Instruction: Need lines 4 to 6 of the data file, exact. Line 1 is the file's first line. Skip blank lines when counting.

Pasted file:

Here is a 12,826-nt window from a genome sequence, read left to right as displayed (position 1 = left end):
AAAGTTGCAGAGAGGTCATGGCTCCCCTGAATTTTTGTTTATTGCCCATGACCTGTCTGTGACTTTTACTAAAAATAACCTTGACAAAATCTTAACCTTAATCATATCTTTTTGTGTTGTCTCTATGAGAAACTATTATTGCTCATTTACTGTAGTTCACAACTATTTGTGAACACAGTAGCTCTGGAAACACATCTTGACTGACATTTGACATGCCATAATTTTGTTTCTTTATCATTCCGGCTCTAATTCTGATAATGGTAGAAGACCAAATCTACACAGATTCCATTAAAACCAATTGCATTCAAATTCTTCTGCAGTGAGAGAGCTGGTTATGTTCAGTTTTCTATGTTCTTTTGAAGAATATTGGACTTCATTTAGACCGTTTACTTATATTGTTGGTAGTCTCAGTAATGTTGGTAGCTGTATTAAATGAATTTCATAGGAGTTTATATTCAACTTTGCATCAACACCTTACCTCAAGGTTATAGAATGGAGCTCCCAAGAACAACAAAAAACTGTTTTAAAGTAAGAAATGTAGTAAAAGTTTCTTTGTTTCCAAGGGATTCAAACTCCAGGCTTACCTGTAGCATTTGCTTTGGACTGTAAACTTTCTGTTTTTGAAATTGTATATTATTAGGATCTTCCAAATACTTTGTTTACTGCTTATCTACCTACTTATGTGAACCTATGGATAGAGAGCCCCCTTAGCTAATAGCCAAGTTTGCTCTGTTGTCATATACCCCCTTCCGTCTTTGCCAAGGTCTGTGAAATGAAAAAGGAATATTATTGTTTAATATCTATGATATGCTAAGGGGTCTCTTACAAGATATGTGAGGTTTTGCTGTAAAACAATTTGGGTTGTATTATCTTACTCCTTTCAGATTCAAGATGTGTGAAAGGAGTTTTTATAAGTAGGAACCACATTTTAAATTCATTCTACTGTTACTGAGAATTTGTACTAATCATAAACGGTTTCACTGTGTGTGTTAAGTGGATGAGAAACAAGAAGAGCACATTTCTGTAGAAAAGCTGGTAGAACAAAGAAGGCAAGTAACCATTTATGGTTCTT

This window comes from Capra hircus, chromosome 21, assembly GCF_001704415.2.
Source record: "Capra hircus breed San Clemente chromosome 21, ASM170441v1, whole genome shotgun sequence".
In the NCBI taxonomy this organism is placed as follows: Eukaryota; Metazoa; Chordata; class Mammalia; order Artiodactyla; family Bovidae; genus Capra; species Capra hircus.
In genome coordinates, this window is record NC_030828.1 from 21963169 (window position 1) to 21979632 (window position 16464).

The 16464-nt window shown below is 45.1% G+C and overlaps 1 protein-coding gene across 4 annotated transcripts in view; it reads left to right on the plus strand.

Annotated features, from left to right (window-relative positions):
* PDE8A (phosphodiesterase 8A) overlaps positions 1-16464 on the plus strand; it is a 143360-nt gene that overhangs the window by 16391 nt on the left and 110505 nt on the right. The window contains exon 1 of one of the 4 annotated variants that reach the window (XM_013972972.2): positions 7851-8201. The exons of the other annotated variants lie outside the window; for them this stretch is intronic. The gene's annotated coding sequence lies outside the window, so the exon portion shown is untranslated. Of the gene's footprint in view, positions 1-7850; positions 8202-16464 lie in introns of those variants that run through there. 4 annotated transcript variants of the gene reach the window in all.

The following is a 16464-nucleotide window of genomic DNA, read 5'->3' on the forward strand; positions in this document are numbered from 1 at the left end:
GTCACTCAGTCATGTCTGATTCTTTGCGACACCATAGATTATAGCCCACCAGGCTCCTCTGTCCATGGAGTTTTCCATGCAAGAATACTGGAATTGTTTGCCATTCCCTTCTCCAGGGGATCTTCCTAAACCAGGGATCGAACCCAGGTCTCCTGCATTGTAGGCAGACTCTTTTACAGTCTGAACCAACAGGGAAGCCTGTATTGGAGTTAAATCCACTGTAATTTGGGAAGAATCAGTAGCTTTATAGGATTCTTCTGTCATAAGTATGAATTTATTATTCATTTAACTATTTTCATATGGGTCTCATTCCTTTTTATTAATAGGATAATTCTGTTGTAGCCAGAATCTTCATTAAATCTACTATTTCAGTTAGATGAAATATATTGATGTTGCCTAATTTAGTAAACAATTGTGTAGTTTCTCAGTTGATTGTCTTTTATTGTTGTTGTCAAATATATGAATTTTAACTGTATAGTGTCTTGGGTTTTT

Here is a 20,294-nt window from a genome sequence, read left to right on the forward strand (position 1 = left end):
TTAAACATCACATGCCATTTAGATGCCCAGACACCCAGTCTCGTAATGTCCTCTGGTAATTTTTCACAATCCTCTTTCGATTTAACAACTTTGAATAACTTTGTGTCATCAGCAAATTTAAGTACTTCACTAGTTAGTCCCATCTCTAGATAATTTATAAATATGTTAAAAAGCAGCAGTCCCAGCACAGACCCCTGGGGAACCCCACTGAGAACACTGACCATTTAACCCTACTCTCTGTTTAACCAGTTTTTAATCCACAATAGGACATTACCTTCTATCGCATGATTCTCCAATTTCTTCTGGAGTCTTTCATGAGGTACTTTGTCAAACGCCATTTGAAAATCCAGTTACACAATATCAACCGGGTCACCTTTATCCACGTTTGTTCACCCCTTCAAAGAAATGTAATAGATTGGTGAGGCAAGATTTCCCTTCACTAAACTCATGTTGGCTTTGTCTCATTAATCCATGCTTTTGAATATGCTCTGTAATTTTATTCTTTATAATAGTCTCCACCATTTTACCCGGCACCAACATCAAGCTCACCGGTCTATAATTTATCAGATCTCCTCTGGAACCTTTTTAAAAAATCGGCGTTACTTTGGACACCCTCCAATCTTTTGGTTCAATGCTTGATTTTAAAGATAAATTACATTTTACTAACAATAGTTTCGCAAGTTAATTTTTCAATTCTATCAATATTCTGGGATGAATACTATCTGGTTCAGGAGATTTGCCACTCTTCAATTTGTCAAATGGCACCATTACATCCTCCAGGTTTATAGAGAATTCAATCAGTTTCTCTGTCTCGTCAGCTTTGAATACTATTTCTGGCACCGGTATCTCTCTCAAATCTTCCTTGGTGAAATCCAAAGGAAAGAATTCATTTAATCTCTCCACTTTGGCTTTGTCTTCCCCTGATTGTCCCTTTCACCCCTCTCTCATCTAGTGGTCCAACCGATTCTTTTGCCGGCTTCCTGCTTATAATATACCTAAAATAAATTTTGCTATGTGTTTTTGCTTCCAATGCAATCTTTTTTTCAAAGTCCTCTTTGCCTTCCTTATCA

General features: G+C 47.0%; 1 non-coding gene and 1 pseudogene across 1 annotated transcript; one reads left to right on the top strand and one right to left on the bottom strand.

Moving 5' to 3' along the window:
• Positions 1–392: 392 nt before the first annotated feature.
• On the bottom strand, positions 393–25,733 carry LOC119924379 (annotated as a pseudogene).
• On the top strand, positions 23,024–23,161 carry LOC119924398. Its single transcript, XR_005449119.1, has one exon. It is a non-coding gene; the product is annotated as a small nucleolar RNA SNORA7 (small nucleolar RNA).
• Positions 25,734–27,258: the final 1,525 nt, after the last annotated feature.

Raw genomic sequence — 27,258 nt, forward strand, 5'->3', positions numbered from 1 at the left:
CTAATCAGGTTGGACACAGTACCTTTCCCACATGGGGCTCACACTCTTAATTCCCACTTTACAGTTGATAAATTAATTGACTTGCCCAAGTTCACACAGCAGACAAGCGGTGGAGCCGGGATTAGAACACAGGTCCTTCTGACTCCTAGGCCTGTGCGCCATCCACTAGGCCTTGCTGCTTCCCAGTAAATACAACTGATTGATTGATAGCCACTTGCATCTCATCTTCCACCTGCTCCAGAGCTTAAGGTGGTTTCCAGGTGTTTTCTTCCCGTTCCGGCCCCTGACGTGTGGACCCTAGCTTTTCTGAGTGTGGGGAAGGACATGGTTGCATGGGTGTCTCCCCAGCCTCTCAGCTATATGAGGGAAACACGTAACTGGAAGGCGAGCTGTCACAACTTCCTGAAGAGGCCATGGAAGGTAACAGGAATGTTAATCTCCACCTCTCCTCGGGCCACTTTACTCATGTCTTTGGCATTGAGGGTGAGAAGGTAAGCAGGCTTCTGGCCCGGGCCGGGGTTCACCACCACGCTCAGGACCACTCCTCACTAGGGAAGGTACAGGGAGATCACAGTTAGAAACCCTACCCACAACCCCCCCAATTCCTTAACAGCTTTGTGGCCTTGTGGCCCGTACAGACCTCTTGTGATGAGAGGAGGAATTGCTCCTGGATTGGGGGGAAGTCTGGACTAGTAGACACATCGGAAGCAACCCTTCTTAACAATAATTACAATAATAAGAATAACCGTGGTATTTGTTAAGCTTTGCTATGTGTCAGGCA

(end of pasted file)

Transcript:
Source record: "Capra hircus breed San Clemente chromosome 21, ASM170441v1, whole genome shotgun sequence".
In the NCBI taxonomy this organism is placed as follows: Eukaryota; Metazoa; Chordata; class Mammalia; order Artiodactyla; family Bovidae; genus Capra; species Capra hircus.
In genome coordinates, this window is record NC_030828.1 from 21963169 (window position 1) to 21979632 (window position 16464).